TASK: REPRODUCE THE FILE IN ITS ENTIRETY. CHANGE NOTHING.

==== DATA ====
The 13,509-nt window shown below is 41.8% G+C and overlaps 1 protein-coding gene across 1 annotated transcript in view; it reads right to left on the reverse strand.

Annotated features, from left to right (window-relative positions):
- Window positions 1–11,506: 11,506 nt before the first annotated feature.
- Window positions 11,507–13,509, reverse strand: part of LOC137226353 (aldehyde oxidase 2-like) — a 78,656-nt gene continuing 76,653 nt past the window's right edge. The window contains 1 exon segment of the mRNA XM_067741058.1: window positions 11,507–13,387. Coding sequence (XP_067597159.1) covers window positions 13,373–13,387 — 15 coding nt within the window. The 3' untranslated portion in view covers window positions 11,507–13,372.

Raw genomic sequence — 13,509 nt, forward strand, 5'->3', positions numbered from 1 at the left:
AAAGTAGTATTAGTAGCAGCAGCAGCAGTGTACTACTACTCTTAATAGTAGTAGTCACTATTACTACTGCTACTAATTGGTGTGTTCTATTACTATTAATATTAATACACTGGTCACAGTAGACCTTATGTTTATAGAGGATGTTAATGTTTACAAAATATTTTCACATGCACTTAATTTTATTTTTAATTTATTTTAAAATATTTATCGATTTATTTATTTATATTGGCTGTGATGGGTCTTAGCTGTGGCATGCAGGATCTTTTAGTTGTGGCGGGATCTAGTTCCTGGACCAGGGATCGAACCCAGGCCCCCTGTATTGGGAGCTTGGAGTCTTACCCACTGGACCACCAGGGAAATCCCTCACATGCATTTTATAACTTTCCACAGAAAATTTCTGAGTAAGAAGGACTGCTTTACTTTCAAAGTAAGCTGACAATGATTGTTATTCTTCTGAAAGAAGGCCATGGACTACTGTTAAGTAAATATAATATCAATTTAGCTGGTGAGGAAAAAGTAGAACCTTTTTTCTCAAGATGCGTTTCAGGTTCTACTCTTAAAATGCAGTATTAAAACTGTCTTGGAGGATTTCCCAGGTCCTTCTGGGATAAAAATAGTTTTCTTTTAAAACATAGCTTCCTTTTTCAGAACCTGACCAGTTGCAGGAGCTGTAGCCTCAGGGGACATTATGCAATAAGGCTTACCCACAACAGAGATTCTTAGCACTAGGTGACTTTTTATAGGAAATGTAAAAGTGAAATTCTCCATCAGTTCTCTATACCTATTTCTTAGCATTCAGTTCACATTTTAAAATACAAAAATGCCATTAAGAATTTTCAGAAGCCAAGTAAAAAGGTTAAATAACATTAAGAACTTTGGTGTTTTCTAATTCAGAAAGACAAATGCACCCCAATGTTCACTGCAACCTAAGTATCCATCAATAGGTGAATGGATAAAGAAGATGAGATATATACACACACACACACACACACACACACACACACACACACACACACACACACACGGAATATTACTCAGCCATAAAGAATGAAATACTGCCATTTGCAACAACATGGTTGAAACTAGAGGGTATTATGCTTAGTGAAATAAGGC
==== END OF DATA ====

The 13,509-nt window shown below is 41.8% G+C and overlaps 1 protein-coding gene across 1 annotated transcript in view; it reads right to left on the reverse strand.

Annotated features, from left to right (window-relative positions):
- Window positions 1–11,506: 11,506 nt before the first annotated feature.
- Window positions 11,507–13,509, reverse strand: part of LOC137226353 (aldehyde oxidase 2-like) — a 78,656-nt gene continuing 76,653 nt past the window's right edge. The window contains 1 exon segment of the mRNA XM_067741058.1: window positions 11,507–13,387. Coding sequence (XP_067597159.1) covers window positions 13,373–13,387 — 15 coding nt within the window. The 3' untranslated portion in view covers window positions 11,507–13,372.

Raw genomic sequence — 13,509 nt, forward strand, 5'->3', positions numbered from 1 at the left:
AAAGTAGTATTAGTAGCAGCAGCAGCAGTGTACTACTACTCTTAATAGTAGTAGTCACTATTACTACTGCTACTAATTGGTGTGTTCTATTACTATTAATATTAATACACTGGTCACAGTAGACCTTATGTTTATAGAGGATGTTAATGTTTACAAAATATTTTCACATGCACTTAATTTTATTTTTAATTTATTTTAAAATATTTATCGATTTATTTATTTATATTGGCTGTGATGGGTCTTAGCTGTGGCATGCAGGATCTTTTAGTTGTGGCGGGATCTAGTTCCTGGACCAGGGATCGAACCCAGGCCCCCTGTATTGGGAGCTTGGAGTCTTACCCACTGGACCACCAGGGAAATCCCTCACATGCATTTTATAACTTTCCACAGAAAATTTCTGAGTAAGAAGGACTGCTTTACTTTCAAAGTAAGCTGACAATGATTGTTATTCTTCTGAAAGAAGGCCATGGACTACTGTTAAGTAAATATAATATCAATTTAGCTGGTGAGGAAAAAGTAGAACCTTTTTTCTCAAGATGCGTTTCAGGTTCTACTCTTAAAATGCAGTATTAAAACTGTCTTGGAGGATTTCCCAGGTCCTTCTGGGATAAAAATAGTTTTCTTTTAAAACATAGCTTCCTTTTTCAGAACCTGACCAGTTGCAGGAGCTGTAGCCTCAGGGGACATTATGCAATAAGGCTTACCCACAACAGAGATTCTTAGCACTAGGTGACTTTTTATAGGAAATGTAAAAGTGAAATTCTCCATCAGTTCTCTATACCTATTTCTTAGCATTCAGTTCACATTTTAAAATACAAAAATGCCATTAAGAATTTTCAGAAGCCAAGTAAAAAGGTTAAATAACATTAAGAACTTTGGTGTTTTCTAATTCAGAAAGACAAATGCACCCCAATGTTCACTGCAACCTAAGTATCCATCAATAGGTGAATGGATAAAGAAGATGAGATATATACACACACACACACACACACACACACACACACACACACACACACACACACACGGAATATTACTCAGCCATAAAGAATGAAATACTGCCATTTGCAACAACATGGTTGAAACTAGAGGGTATTATGCTTAGTGAAATAAGGC